LONDON, Feb 28 (Reuters) - Capitulation? Perhaps.
The rapid worldwide spread of coronavirus and the economic implications of the outbreak have triggered the biggest weekly stock market rout since the 2008 financial crisis, wiping $6 trillion off global equities.
With travel plans and conferences cancelled, airlines grounded and even the Tokyo Olympic Games in doubt, economists are busily slashing their forecasts for company earnings and economic growth.
Bond markets are certainly screaming warnings of recession, with U.S. and German 10-year yields falling 20 basis points on the week, the latter hitting record lows. Even gold, that ultimate safe-haven, fell as traders scrambled to meet margin calls triggered by the big stock market slide.
Below are a series of charts detailing the scale of the damage so far in financial markets.
Almost every single stock index in the world has spiralled lower but developed markets have borne the brunt. Winners of the week were high-grade government bonds that benefited from the safety bid and rate cut expectations.
A basket of nearly 7,000 stocks including developed, emerging and frontier markets have lost nearly $6 trillion or more than 10% of their value since Monday, according to Refinitiv DataStream.
A 10% drop is deemed to bring a stock or index into correction territory while a 20% slump is a bear market. By that yardstick, almost 80% of South Korean shares, and more than half of Japanese and emerging market shares and a third of the German index have entered bear territory.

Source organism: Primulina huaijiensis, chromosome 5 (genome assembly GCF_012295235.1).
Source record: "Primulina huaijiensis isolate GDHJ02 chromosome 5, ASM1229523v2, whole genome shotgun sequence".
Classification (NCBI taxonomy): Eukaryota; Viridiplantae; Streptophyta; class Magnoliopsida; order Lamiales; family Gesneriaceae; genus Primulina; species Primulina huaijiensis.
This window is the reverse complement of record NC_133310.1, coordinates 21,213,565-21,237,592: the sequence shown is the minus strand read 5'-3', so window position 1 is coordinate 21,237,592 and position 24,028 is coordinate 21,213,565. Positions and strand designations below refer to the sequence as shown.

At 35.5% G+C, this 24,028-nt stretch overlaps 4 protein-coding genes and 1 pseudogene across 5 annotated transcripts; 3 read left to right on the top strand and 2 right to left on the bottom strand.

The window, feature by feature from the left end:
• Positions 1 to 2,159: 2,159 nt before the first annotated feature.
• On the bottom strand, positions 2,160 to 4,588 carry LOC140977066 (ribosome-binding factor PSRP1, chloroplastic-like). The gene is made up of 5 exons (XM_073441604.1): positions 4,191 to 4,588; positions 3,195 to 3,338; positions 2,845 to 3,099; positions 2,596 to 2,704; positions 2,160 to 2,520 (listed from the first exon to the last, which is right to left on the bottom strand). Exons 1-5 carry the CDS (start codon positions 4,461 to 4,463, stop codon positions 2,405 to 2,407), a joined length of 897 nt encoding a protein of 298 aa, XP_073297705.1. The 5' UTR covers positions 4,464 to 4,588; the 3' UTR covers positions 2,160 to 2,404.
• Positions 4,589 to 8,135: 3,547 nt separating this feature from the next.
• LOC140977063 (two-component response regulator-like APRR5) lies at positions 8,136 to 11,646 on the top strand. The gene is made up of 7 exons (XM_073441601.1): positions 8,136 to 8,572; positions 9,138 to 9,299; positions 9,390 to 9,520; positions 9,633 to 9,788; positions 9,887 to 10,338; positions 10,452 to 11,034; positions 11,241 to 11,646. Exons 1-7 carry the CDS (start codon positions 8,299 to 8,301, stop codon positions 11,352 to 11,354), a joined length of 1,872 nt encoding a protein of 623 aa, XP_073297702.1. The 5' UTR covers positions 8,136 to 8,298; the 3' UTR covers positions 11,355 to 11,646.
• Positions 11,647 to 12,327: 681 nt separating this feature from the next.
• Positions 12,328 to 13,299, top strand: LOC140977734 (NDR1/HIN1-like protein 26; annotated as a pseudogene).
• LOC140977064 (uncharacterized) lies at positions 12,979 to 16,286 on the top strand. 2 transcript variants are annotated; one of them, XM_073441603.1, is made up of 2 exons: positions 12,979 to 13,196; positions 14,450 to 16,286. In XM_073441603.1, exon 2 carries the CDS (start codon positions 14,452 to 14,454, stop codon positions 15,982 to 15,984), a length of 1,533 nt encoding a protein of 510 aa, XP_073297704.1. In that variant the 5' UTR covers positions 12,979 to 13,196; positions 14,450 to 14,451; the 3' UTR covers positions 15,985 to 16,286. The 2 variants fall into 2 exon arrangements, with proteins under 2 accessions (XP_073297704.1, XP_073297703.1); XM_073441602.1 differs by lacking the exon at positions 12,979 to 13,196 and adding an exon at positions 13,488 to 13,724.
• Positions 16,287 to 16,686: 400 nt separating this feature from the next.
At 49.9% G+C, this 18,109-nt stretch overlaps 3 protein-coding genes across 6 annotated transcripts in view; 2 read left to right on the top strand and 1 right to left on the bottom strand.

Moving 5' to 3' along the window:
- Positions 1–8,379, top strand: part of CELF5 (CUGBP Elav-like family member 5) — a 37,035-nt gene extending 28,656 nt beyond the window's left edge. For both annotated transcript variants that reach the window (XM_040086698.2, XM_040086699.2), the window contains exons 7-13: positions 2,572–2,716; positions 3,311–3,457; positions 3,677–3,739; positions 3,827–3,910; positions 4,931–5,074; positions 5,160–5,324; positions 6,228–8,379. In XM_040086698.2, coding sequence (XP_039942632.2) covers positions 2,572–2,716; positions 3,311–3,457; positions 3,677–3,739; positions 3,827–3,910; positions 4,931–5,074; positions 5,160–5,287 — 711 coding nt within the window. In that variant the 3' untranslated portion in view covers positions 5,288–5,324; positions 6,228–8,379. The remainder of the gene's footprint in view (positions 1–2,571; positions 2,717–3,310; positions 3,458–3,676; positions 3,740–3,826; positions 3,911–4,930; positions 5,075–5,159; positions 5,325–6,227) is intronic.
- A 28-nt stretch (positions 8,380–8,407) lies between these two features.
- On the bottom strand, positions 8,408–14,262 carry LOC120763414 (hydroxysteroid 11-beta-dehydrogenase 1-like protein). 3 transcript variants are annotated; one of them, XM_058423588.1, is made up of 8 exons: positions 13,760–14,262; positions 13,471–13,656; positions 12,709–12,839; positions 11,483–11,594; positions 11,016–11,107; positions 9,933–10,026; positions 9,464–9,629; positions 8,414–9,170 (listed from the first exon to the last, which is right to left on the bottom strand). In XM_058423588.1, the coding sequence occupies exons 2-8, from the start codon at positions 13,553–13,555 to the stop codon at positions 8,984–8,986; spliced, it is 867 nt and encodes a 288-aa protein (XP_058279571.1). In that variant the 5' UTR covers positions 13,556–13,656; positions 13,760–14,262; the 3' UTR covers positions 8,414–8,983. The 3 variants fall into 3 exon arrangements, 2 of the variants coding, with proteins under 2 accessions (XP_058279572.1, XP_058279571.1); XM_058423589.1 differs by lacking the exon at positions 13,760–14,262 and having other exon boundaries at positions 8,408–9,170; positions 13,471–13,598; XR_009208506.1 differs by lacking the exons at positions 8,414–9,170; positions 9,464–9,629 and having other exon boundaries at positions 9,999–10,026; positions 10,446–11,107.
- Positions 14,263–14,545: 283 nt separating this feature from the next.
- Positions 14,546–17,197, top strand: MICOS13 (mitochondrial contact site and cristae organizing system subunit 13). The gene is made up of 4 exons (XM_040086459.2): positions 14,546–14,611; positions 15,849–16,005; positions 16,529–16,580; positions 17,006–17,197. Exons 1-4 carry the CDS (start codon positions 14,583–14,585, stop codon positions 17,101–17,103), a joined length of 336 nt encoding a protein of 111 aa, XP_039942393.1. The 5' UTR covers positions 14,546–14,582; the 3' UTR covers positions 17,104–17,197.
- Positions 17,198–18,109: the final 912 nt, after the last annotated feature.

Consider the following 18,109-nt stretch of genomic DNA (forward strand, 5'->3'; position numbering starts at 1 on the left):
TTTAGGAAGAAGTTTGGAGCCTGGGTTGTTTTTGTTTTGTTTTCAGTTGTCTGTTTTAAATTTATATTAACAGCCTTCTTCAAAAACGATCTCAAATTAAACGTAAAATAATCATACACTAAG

Fears of a demand collapse caused by recession are weighing heavily on commodities. Oil prices are headed for their steepest weekly fall in four years, and having fallen nearly a third from 2020-highs, are in a bear market too. Meanwhile, gold hovered near 7-year highs.
Money markets are betting central banks will slash interest rates fast and frequently.
They now price a full 25 basis point U.S. Federal Reserve rate cut as soon as March, more than two rate reductions by June and more than three by September. The shift has halted the dollar's rise and its safe haven status.
The European Central Bank is forecast to reduce its minus 0.5% rate by 10 basis points as soon as June.
Wall Street's fear gauge, the VIX index's closing high has spiked to levels last seen 2011 at the height of euro zone debt crisis while long dormant currency volatility is also stirring. That's bad news for traders who have been shorting low-yield currencies such as euro and Japanese yen because any rise in volatility can quickly wipe out these trades. That can send panicked investors scrambling to buy back those currencies.
Reporting by Thyagaraju Adinarayan, Tommy Wilkes and Ritvik Carvalho in London; Editing by Sujata Rao and Philippa Fletcher